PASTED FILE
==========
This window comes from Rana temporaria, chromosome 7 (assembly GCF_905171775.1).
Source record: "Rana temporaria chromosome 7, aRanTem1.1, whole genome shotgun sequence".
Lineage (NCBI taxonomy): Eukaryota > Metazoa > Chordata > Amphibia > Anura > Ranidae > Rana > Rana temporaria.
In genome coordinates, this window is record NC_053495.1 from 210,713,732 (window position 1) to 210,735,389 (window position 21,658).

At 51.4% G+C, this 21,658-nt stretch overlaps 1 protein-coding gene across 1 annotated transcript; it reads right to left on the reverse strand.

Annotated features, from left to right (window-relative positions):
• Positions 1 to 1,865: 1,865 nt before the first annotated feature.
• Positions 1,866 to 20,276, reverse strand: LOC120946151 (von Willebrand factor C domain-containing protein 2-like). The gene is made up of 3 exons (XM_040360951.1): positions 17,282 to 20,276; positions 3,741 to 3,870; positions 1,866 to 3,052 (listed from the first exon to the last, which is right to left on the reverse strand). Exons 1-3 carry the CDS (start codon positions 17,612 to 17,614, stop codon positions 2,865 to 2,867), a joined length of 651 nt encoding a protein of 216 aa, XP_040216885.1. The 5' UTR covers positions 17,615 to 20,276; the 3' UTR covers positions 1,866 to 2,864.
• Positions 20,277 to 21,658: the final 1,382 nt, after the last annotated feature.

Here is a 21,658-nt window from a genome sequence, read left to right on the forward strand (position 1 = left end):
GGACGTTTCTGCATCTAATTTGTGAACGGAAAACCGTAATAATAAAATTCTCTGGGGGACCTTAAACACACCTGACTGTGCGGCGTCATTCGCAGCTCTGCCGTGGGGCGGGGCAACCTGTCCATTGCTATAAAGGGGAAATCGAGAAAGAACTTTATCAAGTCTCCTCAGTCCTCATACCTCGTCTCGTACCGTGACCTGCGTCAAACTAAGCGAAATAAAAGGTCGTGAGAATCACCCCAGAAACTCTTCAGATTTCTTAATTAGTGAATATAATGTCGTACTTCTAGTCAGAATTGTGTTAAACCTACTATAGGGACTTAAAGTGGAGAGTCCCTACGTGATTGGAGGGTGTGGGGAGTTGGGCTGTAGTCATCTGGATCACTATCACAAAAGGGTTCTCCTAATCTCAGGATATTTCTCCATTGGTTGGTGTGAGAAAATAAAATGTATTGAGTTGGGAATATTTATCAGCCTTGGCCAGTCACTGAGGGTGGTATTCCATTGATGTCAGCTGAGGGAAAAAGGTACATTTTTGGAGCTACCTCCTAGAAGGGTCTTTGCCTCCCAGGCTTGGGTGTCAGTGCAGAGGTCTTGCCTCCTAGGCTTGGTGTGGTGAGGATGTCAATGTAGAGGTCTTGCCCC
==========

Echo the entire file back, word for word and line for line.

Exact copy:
This window comes from Rana temporaria, chromosome 7 (assembly GCF_905171775.1).
Source record: "Rana temporaria chromosome 7, aRanTem1.1, whole genome shotgun sequence".
Lineage (NCBI taxonomy): Eukaryota > Metazoa > Chordata > Amphibia > Anura > Ranidae > Rana > Rana temporaria.
In genome coordinates, this window is record NC_053495.1 from 210,713,732 (window position 1) to 210,735,389 (window position 21,658).

At 51.4% G+C, this 21,658-nt stretch overlaps 1 protein-coding gene across 1 annotated transcript; it reads right to left on the reverse strand.

Annotated features, from left to right (window-relative positions):
• Positions 1 to 1,865: 1,865 nt before the first annotated feature.
• Positions 1,866 to 20,276, reverse strand: LOC120946151 (von Willebrand factor C domain-containing protein 2-like). The gene is made up of 3 exons (XM_040360951.1): positions 17,282 to 20,276; positions 3,741 to 3,870; positions 1,866 to 3,052 (listed from the first exon to the last, which is right to left on the reverse strand). Exons 1-3 carry the CDS (start codon positions 17,612 to 17,614, stop codon positions 2,865 to 2,867), a joined length of 651 nt encoding a protein of 216 aa, XP_040216885.1. The 5' UTR covers positions 17,615 to 20,276; the 3' UTR covers positions 1,866 to 2,864.
• Positions 20,277 to 21,658: the final 1,382 nt, after the last annotated feature.

Here is a 21,658-nt window from a genome sequence, read left to right on the forward strand (position 1 = left end):
GGACGTTTCTGCATCTAATTTGTGAACGGAAAACCGTAATAATAAAATTCTCTGGGGGACCTTAAACACACCTGACTGTGCGGCGTCATTCGCAGCTCTGCCGTGGGGCGGGGCAACCTGTCCATTGCTATAAAGGGGAAATCGAGAAAGAACTTTATCAAGTCTCCTCAGTCCTCATACCTCGTCTCGTACCGTGACCTGCGTCAAACTAAGCGAAATAAAAGGTCGTGAGAATCACCCCAGAAACTCTTCAGATTTCTTAATTAGTGAATATAATGTCGTACTTCTAGTCAGAATTGTGTTAAACCTACTATAGGGACTTAAAGTGGAGAGTCCCTACGTGATTGGAGGGTGTGGGGAGTTGGGCTGTAGTCATCTGGATCACTATCACAAAAGGGTTCTCCTAATCTCAGGATATTTCTCCATTGGTTGGTGTGAGAAAATAAAATGTATTGAGTTGGGAATATTTATCAGCCTTGGCCAGTCACTGAGGGTGGTATTCCATTGATGTCAGCTGAGGGAAAAAGGTACATTTTTGGAGCTACCTCCTAGAAGGGTCTTTGCCTCCCAGGCTTGGGTGTCAGTGCAGAGGTCTTGCCTCCTAGGCTTGGTGTGGTGAGGATGTCAATGTAGAGGTCTTGCCCC